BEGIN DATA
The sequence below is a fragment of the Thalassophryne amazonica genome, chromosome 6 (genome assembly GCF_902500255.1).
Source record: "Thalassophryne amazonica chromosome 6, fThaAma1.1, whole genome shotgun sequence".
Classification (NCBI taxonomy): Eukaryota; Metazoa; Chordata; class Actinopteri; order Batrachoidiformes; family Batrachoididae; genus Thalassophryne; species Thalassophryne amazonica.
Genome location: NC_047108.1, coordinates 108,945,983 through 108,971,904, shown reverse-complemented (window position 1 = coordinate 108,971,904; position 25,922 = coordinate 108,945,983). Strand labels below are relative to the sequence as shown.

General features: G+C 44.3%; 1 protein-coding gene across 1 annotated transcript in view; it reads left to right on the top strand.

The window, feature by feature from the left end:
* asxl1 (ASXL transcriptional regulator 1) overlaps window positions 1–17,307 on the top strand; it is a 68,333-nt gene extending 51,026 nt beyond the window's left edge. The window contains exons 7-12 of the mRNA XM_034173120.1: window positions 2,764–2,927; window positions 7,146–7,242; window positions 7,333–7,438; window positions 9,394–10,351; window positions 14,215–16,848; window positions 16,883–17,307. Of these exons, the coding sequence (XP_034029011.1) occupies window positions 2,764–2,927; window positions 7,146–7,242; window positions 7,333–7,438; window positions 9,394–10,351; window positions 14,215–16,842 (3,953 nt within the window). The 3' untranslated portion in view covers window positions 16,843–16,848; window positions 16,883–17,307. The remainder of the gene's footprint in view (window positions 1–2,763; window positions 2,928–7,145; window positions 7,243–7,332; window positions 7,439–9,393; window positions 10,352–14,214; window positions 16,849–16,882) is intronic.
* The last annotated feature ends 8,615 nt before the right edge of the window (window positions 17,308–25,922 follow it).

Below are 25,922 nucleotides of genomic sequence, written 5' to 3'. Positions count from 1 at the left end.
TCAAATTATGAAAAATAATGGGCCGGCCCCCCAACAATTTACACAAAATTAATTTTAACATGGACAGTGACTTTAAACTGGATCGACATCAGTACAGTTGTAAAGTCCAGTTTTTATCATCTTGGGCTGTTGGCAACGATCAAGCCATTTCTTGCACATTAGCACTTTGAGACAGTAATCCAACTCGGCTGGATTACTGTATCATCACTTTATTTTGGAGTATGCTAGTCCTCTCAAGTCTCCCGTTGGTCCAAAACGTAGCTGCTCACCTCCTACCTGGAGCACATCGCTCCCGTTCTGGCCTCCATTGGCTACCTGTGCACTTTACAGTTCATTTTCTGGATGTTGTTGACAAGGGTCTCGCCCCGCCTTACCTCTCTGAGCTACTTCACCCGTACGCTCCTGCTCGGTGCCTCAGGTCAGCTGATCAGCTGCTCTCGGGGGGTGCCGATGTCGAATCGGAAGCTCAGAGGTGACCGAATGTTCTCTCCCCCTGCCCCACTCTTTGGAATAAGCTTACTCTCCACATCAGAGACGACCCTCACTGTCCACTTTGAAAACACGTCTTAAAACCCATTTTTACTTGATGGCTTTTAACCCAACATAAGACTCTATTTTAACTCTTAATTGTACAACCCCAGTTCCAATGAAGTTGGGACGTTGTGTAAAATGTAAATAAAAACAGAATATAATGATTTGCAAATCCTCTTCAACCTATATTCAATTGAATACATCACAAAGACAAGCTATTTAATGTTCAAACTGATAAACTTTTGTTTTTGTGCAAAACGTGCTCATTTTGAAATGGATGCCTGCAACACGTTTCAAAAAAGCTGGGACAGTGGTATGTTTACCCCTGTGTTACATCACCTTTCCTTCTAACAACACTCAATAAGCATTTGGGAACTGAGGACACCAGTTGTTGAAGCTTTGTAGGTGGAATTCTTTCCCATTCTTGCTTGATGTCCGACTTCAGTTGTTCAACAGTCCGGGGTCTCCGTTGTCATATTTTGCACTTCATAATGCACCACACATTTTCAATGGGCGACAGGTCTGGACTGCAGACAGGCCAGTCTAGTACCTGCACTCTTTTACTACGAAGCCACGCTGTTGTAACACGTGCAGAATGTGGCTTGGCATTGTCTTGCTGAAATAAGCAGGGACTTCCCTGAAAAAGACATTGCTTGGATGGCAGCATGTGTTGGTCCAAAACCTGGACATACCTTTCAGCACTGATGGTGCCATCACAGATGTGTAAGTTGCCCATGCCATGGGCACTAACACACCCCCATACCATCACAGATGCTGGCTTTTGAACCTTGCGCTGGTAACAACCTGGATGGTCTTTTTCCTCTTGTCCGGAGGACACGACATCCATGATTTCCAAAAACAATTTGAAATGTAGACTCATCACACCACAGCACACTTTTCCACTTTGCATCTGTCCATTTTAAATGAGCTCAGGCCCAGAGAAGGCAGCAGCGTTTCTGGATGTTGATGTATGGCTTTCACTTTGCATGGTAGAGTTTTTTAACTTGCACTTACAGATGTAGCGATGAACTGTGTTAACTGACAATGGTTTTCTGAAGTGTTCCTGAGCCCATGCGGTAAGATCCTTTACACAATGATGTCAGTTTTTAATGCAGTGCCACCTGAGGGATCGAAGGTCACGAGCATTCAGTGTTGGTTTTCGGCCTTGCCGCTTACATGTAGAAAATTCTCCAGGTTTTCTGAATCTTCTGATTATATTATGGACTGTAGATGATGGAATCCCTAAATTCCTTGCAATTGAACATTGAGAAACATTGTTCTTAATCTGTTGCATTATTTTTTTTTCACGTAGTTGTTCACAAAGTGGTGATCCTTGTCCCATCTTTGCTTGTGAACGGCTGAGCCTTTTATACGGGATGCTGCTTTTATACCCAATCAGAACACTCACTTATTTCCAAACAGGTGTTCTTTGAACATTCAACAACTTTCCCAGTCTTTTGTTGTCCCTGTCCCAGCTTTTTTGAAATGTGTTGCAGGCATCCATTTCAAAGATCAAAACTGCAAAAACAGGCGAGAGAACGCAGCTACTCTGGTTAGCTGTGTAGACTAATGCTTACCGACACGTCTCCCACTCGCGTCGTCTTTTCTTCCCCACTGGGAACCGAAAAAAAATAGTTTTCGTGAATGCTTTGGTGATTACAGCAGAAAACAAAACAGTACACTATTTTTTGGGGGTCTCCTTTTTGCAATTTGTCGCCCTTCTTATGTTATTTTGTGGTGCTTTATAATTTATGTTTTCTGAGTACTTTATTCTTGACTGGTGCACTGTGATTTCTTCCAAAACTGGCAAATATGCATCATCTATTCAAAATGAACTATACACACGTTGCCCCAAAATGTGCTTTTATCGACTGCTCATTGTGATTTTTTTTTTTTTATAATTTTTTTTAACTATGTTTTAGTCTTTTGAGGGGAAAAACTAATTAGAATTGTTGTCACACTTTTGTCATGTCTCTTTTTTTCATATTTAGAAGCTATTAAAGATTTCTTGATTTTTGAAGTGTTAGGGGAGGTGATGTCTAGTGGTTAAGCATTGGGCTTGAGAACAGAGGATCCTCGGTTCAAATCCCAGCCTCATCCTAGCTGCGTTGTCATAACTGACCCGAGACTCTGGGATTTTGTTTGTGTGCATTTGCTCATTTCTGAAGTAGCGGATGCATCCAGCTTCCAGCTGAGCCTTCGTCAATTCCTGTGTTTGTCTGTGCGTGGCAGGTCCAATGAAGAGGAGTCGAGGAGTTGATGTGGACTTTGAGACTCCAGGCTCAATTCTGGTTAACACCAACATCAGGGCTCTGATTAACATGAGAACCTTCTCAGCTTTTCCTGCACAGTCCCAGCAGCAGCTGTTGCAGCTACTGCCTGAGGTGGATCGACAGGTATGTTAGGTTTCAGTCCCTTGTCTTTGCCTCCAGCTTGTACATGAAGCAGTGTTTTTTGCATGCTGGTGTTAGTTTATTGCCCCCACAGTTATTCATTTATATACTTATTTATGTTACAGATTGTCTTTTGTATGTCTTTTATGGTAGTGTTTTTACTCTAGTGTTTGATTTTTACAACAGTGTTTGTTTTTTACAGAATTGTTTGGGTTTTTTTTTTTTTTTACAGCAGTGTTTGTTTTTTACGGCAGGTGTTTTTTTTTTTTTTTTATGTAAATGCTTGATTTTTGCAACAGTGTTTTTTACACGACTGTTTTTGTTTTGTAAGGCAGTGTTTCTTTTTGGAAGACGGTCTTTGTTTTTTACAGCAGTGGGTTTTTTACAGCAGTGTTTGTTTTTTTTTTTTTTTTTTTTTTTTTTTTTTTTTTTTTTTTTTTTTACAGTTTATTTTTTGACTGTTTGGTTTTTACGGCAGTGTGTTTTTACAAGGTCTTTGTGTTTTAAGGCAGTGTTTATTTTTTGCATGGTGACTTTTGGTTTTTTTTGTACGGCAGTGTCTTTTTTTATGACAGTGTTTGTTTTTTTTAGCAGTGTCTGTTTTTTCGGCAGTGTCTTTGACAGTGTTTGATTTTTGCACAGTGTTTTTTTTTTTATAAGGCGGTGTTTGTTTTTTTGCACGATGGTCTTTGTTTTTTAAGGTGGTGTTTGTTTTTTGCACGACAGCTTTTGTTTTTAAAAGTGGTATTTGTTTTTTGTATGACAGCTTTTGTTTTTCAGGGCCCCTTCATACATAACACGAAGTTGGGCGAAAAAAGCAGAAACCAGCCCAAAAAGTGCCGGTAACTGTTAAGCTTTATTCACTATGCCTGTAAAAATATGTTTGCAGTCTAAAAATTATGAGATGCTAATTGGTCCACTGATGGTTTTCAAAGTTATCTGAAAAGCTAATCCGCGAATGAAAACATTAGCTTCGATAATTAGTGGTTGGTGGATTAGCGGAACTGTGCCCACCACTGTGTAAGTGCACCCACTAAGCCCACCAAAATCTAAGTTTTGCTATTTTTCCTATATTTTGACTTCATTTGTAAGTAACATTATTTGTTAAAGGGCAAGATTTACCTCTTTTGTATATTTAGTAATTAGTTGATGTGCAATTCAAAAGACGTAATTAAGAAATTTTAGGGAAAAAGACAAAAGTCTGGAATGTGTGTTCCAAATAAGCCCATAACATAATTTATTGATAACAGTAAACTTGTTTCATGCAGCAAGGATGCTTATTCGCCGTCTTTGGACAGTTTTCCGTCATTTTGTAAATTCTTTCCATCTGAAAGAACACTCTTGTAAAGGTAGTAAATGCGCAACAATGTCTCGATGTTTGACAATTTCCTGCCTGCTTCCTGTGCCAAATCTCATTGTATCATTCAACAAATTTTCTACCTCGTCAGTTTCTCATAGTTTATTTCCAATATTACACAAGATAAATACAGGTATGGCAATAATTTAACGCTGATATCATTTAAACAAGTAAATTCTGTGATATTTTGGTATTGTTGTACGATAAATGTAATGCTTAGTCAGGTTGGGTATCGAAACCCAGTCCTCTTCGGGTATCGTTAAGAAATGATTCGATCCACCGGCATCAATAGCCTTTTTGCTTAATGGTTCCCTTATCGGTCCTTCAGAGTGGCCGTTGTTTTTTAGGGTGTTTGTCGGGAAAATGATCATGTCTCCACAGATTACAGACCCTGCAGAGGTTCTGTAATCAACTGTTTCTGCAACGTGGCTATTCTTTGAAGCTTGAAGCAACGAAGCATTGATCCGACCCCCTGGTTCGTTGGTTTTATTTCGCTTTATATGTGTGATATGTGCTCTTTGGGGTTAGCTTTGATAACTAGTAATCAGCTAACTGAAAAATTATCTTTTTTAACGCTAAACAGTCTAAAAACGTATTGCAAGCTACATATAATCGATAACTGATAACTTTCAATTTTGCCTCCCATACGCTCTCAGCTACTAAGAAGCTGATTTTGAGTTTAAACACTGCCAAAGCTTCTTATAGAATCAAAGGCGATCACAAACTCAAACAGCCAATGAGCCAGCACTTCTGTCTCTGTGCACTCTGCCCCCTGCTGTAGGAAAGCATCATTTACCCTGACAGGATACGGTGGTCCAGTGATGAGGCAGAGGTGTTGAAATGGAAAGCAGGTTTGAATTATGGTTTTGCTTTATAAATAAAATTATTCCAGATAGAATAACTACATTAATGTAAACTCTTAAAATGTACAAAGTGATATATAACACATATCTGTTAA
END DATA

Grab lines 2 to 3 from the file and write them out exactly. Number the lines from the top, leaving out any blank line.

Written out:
Source record: "Thalassophryne amazonica chromosome 6, fThaAma1.1, whole genome shotgun sequence".
Classification (NCBI taxonomy): Eukaryota; Metazoa; Chordata; class Actinopteri; order Batrachoidiformes; family Batrachoididae; genus Thalassophryne; species Thalassophryne amazonica.